SpeechMark Newsletter May 2024

SpeechMark Newsletter

Announcing SpeechMark MATLAB Toolbox Version 1.5

This update offers certain SpeechMark functionality that is only available through the MATLAB toolbox. It does not affect other SpeechMark products.

Improving Functionality and Style

Version 1.5 includes the new function deg_unvstop_asp16 to mark aspiration in unvoiced stops and adds functionality to vowel_segs_nsil, which is equivalent to that in vowel_segs_full, and to vowel_segs_std for more robust handling of vowels that follow the onset of nasalization.

V1.5 also contains two additional demos for testing, smdemo3, whose plots you can see at the beginning of this Newsletter; and smdemo4, which shows how to analyze a batch of speech recordings and summarize the results in a spreadsheet.

The full list of functions fixed in V1.5 can be found in the V1.5 Release Notes. We are working on a version that will contain a deeper analysis of vowels.

Tweaks and Bug Fixes
We have corrected many bugs, especially in landmarks, and improved plotting against white backgrounds. Finally, we have overhauled the Help documentation for landmarks and several other functions.


Some of the SpeechMark plotting functions produce rather complex plots. A previous newsletter discussed how you can easily edit them with the built-in MATLAB tools to change their appearance or remove elements (and even undo this when you make a mistake). Two examples of such functions are lm_draw and plot_vowelarea. If you know what to look for, you will see that they can tell you about faint or weakly detected features.

lm_draw plots a speech-acoustic signal and its spectrogram with the associated array of landmarks. In the picture below, the landmarks are shown with vertical green lines. Recall that landmarks themselves consist of a time (where the line is drawn), a type (labeled at the top), and a fuzzy-logic strength, with strength = 1 denoting certainty of membership. What you might not realize is that the solid green lines represent “full-strength” landmarks, with strength near 1, while the dotted green ones represent weaker landmarks, occurring in low-amplitude segments of the signal with a lower strength < 1/2, as in the figure below at 0.6 seconds. Based on these, horizontal cyan dashed lines connect two strong landmarks to identify the certain start and end of syllable clusters, whereas dotted cyan ones identify syllable clusters that are less certain, starting or ending at weaker landmarks, as near 5.2 seconds.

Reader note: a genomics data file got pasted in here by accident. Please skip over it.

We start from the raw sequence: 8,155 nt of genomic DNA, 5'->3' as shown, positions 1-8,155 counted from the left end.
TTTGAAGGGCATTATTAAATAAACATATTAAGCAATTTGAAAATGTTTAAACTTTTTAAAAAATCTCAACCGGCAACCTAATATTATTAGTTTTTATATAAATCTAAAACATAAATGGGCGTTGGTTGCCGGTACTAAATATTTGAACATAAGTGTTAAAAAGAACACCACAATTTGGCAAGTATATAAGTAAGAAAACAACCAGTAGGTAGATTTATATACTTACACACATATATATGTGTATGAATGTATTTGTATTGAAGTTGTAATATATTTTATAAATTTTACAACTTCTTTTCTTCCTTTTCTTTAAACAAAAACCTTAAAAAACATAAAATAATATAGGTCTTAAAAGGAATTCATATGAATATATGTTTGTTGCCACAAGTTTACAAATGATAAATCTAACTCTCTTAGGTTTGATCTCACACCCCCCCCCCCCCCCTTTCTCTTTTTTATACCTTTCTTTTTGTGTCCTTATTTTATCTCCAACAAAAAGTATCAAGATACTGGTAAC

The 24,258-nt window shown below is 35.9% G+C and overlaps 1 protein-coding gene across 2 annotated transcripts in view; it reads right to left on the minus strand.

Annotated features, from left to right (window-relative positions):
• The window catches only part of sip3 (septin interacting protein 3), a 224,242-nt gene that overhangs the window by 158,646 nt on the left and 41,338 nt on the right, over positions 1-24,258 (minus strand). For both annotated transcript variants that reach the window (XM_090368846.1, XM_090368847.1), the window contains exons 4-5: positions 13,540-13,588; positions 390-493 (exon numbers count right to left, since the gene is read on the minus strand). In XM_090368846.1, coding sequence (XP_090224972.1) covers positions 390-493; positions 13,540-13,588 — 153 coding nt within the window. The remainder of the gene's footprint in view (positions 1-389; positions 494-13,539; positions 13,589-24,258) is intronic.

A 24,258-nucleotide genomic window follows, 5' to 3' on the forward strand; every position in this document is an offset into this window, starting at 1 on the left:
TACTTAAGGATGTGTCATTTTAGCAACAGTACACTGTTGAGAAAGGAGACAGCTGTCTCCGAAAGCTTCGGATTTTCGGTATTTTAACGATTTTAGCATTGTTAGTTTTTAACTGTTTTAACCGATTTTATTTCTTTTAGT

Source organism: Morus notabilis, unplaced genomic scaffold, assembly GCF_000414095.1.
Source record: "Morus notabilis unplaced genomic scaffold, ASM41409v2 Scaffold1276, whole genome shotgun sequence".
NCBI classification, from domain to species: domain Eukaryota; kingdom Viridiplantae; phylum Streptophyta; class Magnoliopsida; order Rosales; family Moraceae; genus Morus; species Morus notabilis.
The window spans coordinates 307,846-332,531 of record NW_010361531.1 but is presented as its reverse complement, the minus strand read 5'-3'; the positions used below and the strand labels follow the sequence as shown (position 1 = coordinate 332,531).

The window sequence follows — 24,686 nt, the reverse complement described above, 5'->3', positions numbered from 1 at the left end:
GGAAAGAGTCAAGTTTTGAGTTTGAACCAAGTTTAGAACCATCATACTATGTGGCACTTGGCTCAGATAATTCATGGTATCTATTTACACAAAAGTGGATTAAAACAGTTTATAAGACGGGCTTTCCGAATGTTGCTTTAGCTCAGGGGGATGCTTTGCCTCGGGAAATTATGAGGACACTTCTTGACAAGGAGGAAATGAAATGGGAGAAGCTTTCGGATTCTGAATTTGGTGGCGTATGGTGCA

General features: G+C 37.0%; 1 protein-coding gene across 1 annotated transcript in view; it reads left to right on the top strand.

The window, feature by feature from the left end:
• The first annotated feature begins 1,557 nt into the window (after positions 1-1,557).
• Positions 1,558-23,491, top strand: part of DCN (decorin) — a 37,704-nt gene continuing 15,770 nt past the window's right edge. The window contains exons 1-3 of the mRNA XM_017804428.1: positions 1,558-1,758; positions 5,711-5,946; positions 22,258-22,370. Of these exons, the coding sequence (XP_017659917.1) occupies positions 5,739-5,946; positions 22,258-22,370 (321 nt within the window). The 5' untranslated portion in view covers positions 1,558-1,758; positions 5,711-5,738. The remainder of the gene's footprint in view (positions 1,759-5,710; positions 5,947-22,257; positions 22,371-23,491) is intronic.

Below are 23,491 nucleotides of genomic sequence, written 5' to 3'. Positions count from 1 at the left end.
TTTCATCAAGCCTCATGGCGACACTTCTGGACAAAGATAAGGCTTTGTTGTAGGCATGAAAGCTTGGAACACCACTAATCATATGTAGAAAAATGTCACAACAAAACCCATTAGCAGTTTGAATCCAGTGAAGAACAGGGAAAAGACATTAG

plot_vowelarea, on the other hand, plots formant sets in F1-F2 or F1-F2-F3 space, either in linear scale or logarithmic (proportional to octaves). As in the figure below, plot_vowelarea shows a vowel as a dot if all of its formants have normal bandwidth, or as an “X” if any of its formants has high bandwidth. It uses formant_decay_limits to make this determination. A true vowel’s formant can have a high bandwidth, especially if weakly detected. However, high bandwidth is sometimes an indication of some other acoustic feature, such as nasal or tracheal resonance. So these “X” points denote less-certain vowels.

While these functions can be used by themselves, both lm_draw and plot_vowelarea are called inside more frequently used functions, like landmarks and vowelarea. Therefore, lm_draw and plot_vowelarea have similar functionality and application to the functions that call them.

As always, if you need more detailed explanations of certain functions, consider reading the function’s documentation by typing ‘doc function_name’ or ‘help function_name’. If you are new to SpeechMark, try out demos smdemo1 through smdemo4 in the smdemos folder. They can familiarize you with some of SpeechMark’s features and show you how to solve your own problems. And as always, email us with questions or suggestions.